by Beth Piper
June is National Safety Month, an initiative of the National Safety Council. For more than 100 years, this organization has worked to promote awareness and further safety advocacy efforts to reduce accidental injuries and deaths throughout the United States. Preventing avoidable disasters is important in all energy industries, but it takes special precedence in the field of nuclear power.
That said nuclear power remains among one of the safest forms of power generation available. On a megawatt-per-megawatt basis, nuclear is responsible for fewer deaths than almost any other source of electricity. So what does that really mean in short? Nuclear’s safety record is quite impressive.
As demand for power continues to grow both at home and abroad, it’s imperative we see cleaner options to add to the mix. Factoring in the direct health and safety impacts of fossil fuels, as well as the indirect ones from climate change, the choice is clear: nuclear power is a safe and clean source of power in both the short and long-term.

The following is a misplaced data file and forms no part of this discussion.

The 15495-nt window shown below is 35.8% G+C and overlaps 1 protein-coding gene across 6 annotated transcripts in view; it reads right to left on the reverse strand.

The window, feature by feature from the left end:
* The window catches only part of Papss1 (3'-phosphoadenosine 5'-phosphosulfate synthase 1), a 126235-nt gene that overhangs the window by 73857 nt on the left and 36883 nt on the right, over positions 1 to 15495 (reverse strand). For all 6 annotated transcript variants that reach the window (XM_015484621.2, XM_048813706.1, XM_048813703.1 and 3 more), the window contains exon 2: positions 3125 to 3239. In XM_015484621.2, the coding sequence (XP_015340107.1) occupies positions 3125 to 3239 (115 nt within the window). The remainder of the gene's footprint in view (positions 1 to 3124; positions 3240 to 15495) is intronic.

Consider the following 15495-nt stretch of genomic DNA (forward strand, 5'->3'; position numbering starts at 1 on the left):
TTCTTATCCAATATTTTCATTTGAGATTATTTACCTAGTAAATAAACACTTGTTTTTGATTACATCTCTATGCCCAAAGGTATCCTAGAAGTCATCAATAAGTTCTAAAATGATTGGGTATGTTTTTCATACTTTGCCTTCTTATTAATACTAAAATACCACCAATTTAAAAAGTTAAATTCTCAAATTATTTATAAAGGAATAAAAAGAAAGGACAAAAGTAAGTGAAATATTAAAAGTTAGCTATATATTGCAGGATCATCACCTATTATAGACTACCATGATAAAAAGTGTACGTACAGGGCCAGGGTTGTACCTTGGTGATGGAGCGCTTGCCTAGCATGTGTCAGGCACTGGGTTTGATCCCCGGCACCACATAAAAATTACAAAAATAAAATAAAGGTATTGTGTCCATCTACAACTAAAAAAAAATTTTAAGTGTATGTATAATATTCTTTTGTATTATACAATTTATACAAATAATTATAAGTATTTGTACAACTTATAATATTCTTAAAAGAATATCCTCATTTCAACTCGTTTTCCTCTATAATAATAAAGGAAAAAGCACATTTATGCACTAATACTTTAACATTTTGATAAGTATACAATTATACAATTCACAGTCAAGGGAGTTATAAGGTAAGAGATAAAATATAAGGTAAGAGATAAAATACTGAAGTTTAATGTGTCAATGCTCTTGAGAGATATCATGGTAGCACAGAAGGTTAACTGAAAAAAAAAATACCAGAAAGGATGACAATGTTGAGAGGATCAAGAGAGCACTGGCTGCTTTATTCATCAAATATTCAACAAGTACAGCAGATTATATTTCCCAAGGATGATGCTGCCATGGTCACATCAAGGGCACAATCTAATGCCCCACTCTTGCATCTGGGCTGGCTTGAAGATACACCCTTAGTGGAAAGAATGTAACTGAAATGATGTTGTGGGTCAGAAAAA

And as safe as nuclear energy is today, it’s getting even more reliable as we move into the future. New reactor designs, including a few calling for room-temperature operation and air-cooling, aim to make it less likely for potentially dangerous incidents to occur. Nuclear plants now operate using a “defense-in-depth” approach whereby multiple redundant systems mitigate the severity of any single user error or equipment failure. All radioactive substances used for the fission process are contained within several barriers so that a breach of any one will not lead to contamination.
The International Atomic Energy Agency (IAEA) was set up by the United Nations in 1957 with one of its key functions being its role as “auditor” of world nuclear safety. Today every country currently operating nuclear power plants works closely with the IAEA and has a nuclear safety inspectorate.
Achieving optimum safety in the nuclear industry is a constant point of concern. In stark contrast to the fossil fuel energy industries, nuclear professionals are aware of the need to preserve one’s personal health and safety, as well as that of our natural environment. For National Safety Month, we would do well to remember that nuclear power remains at the top of the list for safe, sustainable power generation. The world needs nuclear.
Ms. Piper is a science author from Chicago, Ill., with a strong interest in nuclear power as a clean energy source.